Of interest is a detailed report of a shipwreck, Edward Nash Spong and his  involvement.
There was a system in Queensland, whereby Mr Jordan, the Immigration Agent, visited UK to entice settlers to take up new lands in Queensland.  This shipment was wrecked. 
Ballarat Star (Vic. : 1865 - 1924), Tuesday 31 July 1866, page 4

(From the Herald 30th July.)
Since the wreck of the unfortunate steamer Admelia at Caps Northumberland, no maritime catastrophe on these coasts has created so large an amount of painful interest as that which has been attached to the lass of the immigrant ship Netherby on King's island, It was only late on last Saturday night week that the first intelligence of the wreck was brought to Melbourne, and through the great promptitude exhibited by the Government in this matter, the whole of the passengers have now been safely conveyed to these shores and comfortably housed in the Exhibition Building and Immigration Depot, where they have since become the objects of public sympathy. Nearly the whole of the immigrants have come out under the " land order system," that is, they, or other persons for them, pay their own passage money and receive orders for laud from the Queensland Government.
This system extends to all classes of the passengers, whether in the cabin or the steerage. Mr Jordan, the agent for the Queensland Government in England, does not appear to have been very happy in his selection of the immigrants to settle in the colony which he represents. Great complaints have been made as to the manner in which some of the steerage passengers conducted themselves on the voyage out, and if the statements of their fellow travellers are in any way to be relied upon, the Netherby was conveying to Queensland a number of very low-class people, and of this lot, it is said, that when the vessel first struck they were down on their knees with fear; but when the actual danger was over, they did not scruple, in the bustle and excitement which prevailed, to break open boxes and appropriate articles which did not belong to them. Although, as may readily be supposed, the people have not saved much of their personal property, still there are very few amongst their number who have not contrived to bring off something, and when the men marched from the lighthouse to the place of embarkation, at the yellow rock, the large majority of them had something in the way of effects to carry; The chief officer (Mr Jones) has lost his all, money included, to that, really public sympathy in his case would be .veil bestowed. At the time of the accident he was engaged at his duties, and therefore, unlike the passengers, had no time to look after his worldly goods. With the large subscription which has been already raised, and the quantity of clothing which has been collected (or the passengers, the great proportion of the immigrants will, when the distribution comes to be made, find themselves better off than if they had proceeded on their voyage without coming to these shores.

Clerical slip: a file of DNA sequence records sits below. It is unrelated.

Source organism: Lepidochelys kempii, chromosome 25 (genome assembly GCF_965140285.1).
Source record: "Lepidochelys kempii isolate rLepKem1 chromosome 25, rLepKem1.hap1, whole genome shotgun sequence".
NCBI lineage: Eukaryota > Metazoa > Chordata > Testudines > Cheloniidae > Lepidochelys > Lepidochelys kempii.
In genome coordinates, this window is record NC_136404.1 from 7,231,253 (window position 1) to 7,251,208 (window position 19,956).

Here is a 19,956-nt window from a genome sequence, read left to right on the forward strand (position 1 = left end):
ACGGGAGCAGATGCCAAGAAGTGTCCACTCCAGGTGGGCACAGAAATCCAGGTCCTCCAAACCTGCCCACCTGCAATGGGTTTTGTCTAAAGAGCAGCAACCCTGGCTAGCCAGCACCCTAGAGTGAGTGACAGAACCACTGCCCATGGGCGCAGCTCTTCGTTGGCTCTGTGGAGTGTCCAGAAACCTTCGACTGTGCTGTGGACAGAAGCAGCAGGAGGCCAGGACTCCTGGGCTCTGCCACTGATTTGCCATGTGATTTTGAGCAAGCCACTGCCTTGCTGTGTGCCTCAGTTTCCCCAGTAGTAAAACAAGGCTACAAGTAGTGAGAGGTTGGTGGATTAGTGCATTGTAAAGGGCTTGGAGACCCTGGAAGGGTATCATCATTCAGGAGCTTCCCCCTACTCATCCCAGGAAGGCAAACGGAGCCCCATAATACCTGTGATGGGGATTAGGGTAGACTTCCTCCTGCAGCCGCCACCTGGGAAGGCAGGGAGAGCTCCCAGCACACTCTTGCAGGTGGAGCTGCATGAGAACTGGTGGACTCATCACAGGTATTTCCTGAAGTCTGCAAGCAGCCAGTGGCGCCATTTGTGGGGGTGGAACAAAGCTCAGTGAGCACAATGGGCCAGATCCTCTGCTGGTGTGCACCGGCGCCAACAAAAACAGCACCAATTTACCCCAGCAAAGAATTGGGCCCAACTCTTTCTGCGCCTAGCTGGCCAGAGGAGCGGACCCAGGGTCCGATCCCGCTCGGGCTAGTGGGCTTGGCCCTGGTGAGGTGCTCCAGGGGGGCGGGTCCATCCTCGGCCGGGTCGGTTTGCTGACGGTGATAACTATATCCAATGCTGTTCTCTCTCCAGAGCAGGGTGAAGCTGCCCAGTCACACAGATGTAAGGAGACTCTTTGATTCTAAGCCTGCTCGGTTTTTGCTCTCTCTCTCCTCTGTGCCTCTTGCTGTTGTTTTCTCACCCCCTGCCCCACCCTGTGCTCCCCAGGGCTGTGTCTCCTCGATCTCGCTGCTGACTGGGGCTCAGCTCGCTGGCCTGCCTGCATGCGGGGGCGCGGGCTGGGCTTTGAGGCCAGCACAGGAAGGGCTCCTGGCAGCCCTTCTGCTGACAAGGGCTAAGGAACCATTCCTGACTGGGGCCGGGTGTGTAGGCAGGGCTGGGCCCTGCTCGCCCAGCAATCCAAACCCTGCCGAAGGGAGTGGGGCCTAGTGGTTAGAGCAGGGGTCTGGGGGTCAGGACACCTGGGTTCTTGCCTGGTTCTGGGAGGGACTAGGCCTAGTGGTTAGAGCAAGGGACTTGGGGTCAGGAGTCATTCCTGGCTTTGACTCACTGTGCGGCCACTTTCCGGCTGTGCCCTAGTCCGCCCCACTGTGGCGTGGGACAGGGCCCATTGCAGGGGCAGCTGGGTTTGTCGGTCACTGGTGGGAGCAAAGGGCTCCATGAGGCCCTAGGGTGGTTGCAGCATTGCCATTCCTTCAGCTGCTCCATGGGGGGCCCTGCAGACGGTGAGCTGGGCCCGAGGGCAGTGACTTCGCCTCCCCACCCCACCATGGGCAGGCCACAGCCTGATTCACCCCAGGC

They have been feasted with all sorts of good things sent in by way of donations, and the fortunate female who increased the population at the camp on the island has become the object of the greatest solicitude, while the number of baby clothes which have been presented to her would be enough for a score of new-born babes.
At the King's Island Light-house the 117 single men found most comfortable quarters, which, they were most lothe to leave; indeed the intimation, which was conveyed to them by Dr Webster, on Thursday, that early on the following morning they would he required to march, was received with anything but satisfaction.
The King's Island Lighthouse is situated on Cape Wickham, and is the great height of 370 feet above the sea level, so that the light can be seen at times from Cape Otway. The superintendent is -Mr Edward Nash Spong, who has three assistants under him. The position of a lighthouse-keeper residing on some out of-the-way land has often been a subject of commiseration, but the little community on King's Island are perfectly happy and contented with their lot in life. The superintendent resides in a good well-built eight roomed stone house, and has all his family around him. The assistants have also stone cottages of their own, neatly and comfortably furnished. There are a few cows, pigs, fowls, &c , which belonged to the superintendent, and at a short distance from the habitations there are several gardens, in which a few flowers and vegetables of all kinds are grown. The island is full of kangaroo and wallaby, which the assistants hunt three times a week, and any number of black swans and wild duck can be obtained for the trouble of shooting them, so that perhaps under all these circumstances Mr Spoil , the superintendent, might quote from "Gil Bias," and say, " I am quite my own master, agreeably lodged, perfectly easy in my circumstances. I am contented with my situation, and happy because I think myself so."